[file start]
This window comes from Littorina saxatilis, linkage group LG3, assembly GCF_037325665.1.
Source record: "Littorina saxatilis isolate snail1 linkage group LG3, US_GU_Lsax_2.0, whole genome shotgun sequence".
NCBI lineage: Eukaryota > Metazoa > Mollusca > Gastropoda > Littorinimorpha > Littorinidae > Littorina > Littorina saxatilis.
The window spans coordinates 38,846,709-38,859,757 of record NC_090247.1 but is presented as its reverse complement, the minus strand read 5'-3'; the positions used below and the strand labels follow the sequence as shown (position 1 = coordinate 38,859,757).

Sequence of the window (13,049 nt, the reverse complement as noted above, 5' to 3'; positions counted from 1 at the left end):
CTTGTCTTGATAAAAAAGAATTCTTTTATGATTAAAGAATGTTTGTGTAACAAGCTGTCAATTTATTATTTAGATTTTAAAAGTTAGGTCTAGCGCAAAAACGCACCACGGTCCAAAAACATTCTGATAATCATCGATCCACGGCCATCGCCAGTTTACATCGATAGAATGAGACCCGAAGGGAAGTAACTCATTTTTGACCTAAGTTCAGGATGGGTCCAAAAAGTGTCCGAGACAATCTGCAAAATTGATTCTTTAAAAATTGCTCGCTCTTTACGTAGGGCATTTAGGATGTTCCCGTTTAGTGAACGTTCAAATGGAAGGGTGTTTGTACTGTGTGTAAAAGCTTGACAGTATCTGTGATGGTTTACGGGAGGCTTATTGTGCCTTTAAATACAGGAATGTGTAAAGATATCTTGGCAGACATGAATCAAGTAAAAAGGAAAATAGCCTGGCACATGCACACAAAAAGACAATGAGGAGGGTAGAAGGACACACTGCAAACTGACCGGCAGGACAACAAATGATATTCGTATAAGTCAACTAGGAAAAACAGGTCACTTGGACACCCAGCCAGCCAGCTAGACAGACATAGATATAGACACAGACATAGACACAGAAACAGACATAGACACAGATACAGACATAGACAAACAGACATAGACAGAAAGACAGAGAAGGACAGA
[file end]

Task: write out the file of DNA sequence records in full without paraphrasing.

This window comes from Littorina saxatilis, linkage group LG3, assembly GCF_037325665.1.
Source record: "Littorina saxatilis isolate snail1 linkage group LG3, US_GU_Lsax_2.0, whole genome shotgun sequence".
NCBI lineage: Eukaryota > Metazoa > Mollusca > Gastropoda > Littorinimorpha > Littorinidae > Littorina > Littorina saxatilis.
The window spans coordinates 38,846,709-38,859,757 of record NC_090247.1 but is presented as its reverse complement, the minus strand read 5'-3'; the positions used below and the strand labels follow the sequence as shown (position 1 = coordinate 38,859,757).

Sequence of the window (13,049 nt, the reverse complement as noted above, 5' to 3'; positions counted from 1 at the left end):
CTTGTCTTGATAAAAAAGAATTCTTTTATGATTAAAGAATGTTTGTGTAACAAGCTGTCAATTTATTATTTAGATTTTAAAAGTTAGGTCTAGCGCAAAAACGCACCACGGTCCAAAAACATTCTGATAATCATCGATCCACGGCCATCGCCAGTTTACATCGATAGAATGAGACCCGAAGGGAAGTAACTCATTTTTGACCTAAGTTCAGGATGGGTCCAAAAAGTGTCCGAGACAATCTGCAAAATTGATTCTTTAAAAATTGCTCGCTCTTTACGTAGGGCATTTAGGATGTTCCCGTTTAGTGAACGTTCAAATGGAAGGGTGTTTGTACTGTGTGTAAAAGCTTGACAGTATCTGTGATGGTTTACGGGAGGCTTATTGTGCCTTTAAATACAGGAATGTGTAAAGATATCTTGGCAGACATGAATCAAGTAAAAAGGAAAATAGCCTGGCACATGCACACAAAAAGACAATGAGGAGGGTAGAAGGACACACTGCAAACTGACCGGCAGGACAACAAATGATATTCGTATAAGTCAACTAGGAAAAACAGGTCACTTGGACACCCAGCCAGCCAGCTAGACAGACATAGATATAGACACAGACATAGACACAGAAACAGACATAGACACAGATACAGACATAGACAAACAGACATAGACAGAAAGACAGAGAAGGACAGA